When asked to produce the diamond for transport to the Crown—keep in mind that the Koh-i-Noor was 190.3 cts. before it was cut to a mere 90.3 cts. in England to suit European tastes—he realized the oversight. The careless fellow was only saved from disaster by a thoughtful servant who had kept track of the jewel for him. (Any credulous soul out there like to contact me about a bridge for sale in Brooklyn?)

Kohinoor before 1852

The Koh-i-Noor at 190.3 cts. before it was transported to England 

Kohinoor after 1852

The Koh-i-Noor at 90.3 cts. after it was cut in 1852 to suit European taste

JCK spoke with the authors about the book and they were emphatic that examining this apocrypha is valuable not simply for its entertainment value, but also because the lure of legend has proved more enduring than the appeal of fact-based research. At the time of the Koh-i-Noor’s publication earlier this year, the Wikipedia entry on the diamond aligned most closely with Theo Metcalfe’s account of the stone’s history.

Anand shared a stunning anecdote about how universally misunderstood the Koh-i-Noor’s history is:

The day that we launched the book I was getting texts from friends of mine who were at the Tower of London, who were still being told that this was a gift from an Indian maharajah to Queen Victoria. Not only that, the Indian Solicitor General…when asked if India was going to make a claim for the Koh-i-Noor…he said, “Of course not, because it was a gift from Maharajah Ranjit Singh to Queen Victoria.” Now Maharajah Ranjit Singh [10-year-old Maharajah Duleep Singh’s late father] had been dead for 10 years [at the time of the transfer], so unless they did it by Ouija board, that didn’t happen.

Dalrymple and Anand, when pressed, wouldn’t share a position on whether the gem should be taken from its home in the Tower of London, but they both expressed a desire for the truth of its history to be better known than it is now. The fact is that the Koh-i-Noor was not (at any time, really) a gift given willingly, but a spoil of conflict taken by a stronger power.

This easily read history of the notorious diamond offers buyers with a taste for adventure many examples of diamond-driven conflict—as the authors don’t hesitate to share—fit for admirers of Game of Thrones. Watchers of PBS’ Victoria or Netflix’s The Crown will also feel at home in the second half of the book.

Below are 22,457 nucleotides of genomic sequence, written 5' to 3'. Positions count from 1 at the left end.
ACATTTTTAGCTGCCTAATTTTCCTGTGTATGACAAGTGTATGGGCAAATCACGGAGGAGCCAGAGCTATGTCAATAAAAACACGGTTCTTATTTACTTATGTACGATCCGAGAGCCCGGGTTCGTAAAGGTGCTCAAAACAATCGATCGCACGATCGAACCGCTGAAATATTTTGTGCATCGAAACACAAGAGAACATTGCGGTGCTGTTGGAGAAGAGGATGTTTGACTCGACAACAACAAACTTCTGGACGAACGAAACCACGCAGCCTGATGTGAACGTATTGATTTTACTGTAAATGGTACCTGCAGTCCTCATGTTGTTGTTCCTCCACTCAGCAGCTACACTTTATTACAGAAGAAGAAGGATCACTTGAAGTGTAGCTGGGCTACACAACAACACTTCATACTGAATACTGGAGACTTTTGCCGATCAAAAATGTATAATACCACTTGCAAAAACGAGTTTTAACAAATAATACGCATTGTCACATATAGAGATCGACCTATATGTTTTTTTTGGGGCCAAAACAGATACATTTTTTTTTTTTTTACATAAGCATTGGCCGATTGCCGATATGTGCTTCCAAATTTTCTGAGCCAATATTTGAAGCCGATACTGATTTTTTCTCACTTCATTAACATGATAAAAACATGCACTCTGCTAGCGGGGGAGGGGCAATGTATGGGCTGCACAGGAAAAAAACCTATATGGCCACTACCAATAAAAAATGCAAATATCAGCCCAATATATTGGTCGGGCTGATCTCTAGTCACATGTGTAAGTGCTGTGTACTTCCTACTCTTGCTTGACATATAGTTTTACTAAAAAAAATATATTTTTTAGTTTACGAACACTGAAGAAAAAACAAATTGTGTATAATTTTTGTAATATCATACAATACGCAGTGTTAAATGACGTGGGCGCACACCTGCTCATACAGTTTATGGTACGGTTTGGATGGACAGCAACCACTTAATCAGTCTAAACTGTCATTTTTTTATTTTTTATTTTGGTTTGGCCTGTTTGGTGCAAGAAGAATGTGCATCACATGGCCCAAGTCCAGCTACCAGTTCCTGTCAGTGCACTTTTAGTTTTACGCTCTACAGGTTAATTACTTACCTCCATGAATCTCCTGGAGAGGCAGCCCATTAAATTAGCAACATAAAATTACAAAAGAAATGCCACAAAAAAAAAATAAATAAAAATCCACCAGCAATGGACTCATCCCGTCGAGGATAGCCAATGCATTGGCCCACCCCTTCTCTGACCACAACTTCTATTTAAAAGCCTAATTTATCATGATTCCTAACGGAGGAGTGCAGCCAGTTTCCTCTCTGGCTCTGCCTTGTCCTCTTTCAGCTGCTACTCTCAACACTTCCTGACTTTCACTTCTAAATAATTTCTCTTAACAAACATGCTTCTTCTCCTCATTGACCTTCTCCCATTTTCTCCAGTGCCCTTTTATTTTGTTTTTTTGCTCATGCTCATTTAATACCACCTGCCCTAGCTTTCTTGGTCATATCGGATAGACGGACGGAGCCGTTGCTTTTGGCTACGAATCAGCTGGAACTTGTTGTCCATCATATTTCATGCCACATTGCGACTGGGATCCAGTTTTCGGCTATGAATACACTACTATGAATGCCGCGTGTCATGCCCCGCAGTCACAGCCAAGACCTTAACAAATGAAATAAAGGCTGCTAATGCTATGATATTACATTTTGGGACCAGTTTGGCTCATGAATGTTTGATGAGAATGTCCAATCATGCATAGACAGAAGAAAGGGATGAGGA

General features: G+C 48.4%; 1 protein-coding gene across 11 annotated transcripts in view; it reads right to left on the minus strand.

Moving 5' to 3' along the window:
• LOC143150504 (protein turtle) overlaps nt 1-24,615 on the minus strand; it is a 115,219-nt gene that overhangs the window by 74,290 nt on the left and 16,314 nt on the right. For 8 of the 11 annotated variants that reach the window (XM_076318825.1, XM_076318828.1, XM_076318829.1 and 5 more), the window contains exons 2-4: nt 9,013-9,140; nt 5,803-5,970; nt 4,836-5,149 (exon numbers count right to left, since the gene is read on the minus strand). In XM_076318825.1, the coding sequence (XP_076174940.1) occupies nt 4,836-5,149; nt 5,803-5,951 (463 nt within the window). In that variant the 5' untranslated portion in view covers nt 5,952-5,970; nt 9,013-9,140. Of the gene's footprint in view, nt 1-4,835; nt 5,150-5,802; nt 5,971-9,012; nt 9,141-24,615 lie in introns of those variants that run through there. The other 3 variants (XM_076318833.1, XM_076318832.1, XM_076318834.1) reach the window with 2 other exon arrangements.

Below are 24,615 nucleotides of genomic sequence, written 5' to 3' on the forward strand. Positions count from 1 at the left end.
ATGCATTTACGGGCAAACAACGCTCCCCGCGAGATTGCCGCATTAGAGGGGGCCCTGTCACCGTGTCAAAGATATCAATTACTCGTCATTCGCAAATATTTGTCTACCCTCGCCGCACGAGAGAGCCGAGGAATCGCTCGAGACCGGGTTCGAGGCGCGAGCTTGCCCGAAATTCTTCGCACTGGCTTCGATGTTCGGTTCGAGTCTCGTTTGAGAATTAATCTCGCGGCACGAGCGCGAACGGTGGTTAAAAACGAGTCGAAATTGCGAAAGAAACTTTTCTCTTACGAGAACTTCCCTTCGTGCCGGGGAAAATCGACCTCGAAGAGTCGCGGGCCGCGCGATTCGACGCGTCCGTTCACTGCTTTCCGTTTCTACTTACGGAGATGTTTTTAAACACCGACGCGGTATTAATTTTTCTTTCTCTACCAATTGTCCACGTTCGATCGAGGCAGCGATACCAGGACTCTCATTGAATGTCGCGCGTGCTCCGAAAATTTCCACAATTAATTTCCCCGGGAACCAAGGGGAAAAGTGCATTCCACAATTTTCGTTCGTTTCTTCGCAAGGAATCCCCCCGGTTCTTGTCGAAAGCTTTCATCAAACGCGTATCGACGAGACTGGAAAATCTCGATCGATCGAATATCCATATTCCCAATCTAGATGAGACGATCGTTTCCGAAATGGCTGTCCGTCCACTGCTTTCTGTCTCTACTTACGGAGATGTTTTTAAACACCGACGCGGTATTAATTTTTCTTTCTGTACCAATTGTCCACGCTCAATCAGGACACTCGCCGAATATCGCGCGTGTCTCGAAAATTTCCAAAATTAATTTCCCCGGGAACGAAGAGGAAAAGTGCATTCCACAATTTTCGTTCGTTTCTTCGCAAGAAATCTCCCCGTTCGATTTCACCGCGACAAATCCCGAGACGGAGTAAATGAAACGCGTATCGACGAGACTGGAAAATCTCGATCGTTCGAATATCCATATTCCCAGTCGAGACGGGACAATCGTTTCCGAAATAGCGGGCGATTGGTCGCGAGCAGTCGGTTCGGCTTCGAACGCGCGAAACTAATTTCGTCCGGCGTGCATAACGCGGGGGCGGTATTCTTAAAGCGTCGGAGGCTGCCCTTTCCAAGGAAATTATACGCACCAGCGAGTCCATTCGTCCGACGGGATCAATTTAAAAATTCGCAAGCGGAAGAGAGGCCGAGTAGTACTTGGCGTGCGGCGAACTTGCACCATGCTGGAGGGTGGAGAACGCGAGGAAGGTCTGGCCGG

But for those devoting their lives to this industry, the most compelling parts of Koh-i-Noor: The History of the World’s Most Infamous Diamond may be William Dalrymple’s exploration of the allure held by precious stones for centuries across civilizations. They have been the stuff of myth, as well as of practical tools, prized not only for their rough and uneven beauty—particularly when rubies were more frequently sought out than diamonds in South Asia—but also for their refinement, and (at times) believed to be connected to deities and possess miraculous healing powers.

When balancing authenticity, beauty, and sensuality in enticing young consumers to make diamonds a part of their own stories, one could do much worse than to study the poets in Dalrymple’s early chapters. With apologies for the decidedly male focus on female appearance, rather than accomplishments, 16th-century poet Keshavdas offers these words about the importance of our incomparable wares:

A woman may be noble, she may have good features. She may have a nice complexion, be filled with love, be shapely. But without ornaments, my friend, she is not beautiful. The same goes for poetry.

This may not be a sales pitch to get a millennial interested in an engagement ring, but the poet’s words do speak to jewelry as a deep and enduring source of inspiration. If you care to curl up and recover from last week’s retail rush with 300 pages of history seen through the lens of something you treasure, give Dalrymple and Anand’s book a try.

(Top image courtesy of Bloomsbury; all other images via Wikimedia Commons)